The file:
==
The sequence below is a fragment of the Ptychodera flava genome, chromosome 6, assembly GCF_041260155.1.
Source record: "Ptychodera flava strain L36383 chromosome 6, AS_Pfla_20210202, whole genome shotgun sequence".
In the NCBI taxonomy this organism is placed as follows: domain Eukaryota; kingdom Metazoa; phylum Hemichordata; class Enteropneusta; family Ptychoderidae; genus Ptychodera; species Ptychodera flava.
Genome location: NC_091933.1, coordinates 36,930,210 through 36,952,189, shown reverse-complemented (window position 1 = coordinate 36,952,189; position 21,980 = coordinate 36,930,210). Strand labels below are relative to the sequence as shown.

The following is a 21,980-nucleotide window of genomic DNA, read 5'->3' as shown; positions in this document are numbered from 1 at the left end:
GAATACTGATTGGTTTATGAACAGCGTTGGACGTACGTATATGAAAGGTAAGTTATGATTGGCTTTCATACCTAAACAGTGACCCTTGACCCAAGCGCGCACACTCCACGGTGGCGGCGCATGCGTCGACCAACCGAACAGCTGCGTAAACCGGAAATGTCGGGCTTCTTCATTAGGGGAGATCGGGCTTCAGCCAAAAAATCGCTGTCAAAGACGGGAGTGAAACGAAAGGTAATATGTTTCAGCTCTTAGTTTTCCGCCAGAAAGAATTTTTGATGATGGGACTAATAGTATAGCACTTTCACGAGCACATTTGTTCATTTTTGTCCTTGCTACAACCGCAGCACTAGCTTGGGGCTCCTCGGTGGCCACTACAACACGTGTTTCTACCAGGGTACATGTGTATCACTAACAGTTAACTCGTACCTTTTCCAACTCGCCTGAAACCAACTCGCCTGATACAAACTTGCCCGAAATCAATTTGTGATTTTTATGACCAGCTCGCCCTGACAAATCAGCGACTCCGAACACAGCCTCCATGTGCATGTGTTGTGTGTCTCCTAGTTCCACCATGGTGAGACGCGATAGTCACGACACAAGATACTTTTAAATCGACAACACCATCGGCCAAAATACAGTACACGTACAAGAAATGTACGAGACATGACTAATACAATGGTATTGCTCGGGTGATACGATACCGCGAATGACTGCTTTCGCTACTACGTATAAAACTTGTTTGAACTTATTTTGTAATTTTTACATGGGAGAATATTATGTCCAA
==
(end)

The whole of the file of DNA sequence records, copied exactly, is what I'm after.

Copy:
The sequence below is a fragment of the Ptychodera flava genome, chromosome 6, assembly GCF_041260155.1.
Source record: "Ptychodera flava strain L36383 chromosome 6, AS_Pfla_20210202, whole genome shotgun sequence".
In the NCBI taxonomy this organism is placed as follows: domain Eukaryota; kingdom Metazoa; phylum Hemichordata; class Enteropneusta; family Ptychoderidae; genus Ptychodera; species Ptychodera flava.
Genome location: NC_091933.1, coordinates 36,930,210 through 36,952,189, shown reverse-complemented (window position 1 = coordinate 36,952,189; position 21,980 = coordinate 36,930,210). Strand labels below are relative to the sequence as shown.

The following is a 21,980-nucleotide window of genomic DNA, read 5'->3' as shown; positions in this document are numbered from 1 at the left end:
GAATACTGATTGGTTTATGAACAGCGTTGGACGTACGTATATGAAAGGTAAGTTATGATTGGCTTTCATACCTAAACAGTGACCCTTGACCCAAGCGCGCACACTCCACGGTGGCGGCGCATGCGTCGACCAACCGAACAGCTGCGTAAACCGGAAATGTCGGGCTTCTTCATTAGGGGAGATCGGGCTTCAGCCAAAAAATCGCTGTCAAAGACGGGAGTGAAACGAAAGGTAATATGTTTCAGCTCTTAGTTTTCCGCCAGAAAGAATTTTTGATGATGGGACTAATAGTATAGCACTTTCACGAGCACATTTGTTCATTTTTGTCCTTGCTACAACCGCAGCACTAGCTTGGGGCTCCTCGGTGGCCACTACAACACGTGTTTCTACCAGGGTACATGTGTATCACTAACAGTTAACTCGTACCTTTTCCAACTCGCCTGAAACCAACTCGCCTGATACAAACTTGCCCGAAATCAATTTGTGATTTTTATGACCAGCTCGCCCTGACAAATCAGCGACTCCGAACACAGCCTCCATGTGCATGTGTTGTGTGTCTCCTAGTTCCACCATGGTGAGACGCGATAGTCACGACACAAGATACTTTTAAATCGACAACACCATCGGCCAAAATACAGTACACGTACAAGAAATGTACGAGACATGACTAATACAATGGTATTGCTCGGGTGATACGATACCGCGAATGACTGCTTTCGCTACTACGTATAAAACTTGTTTGAACTTATTTTGTAATTTTTACATGGGAGAATATTATGTCCAA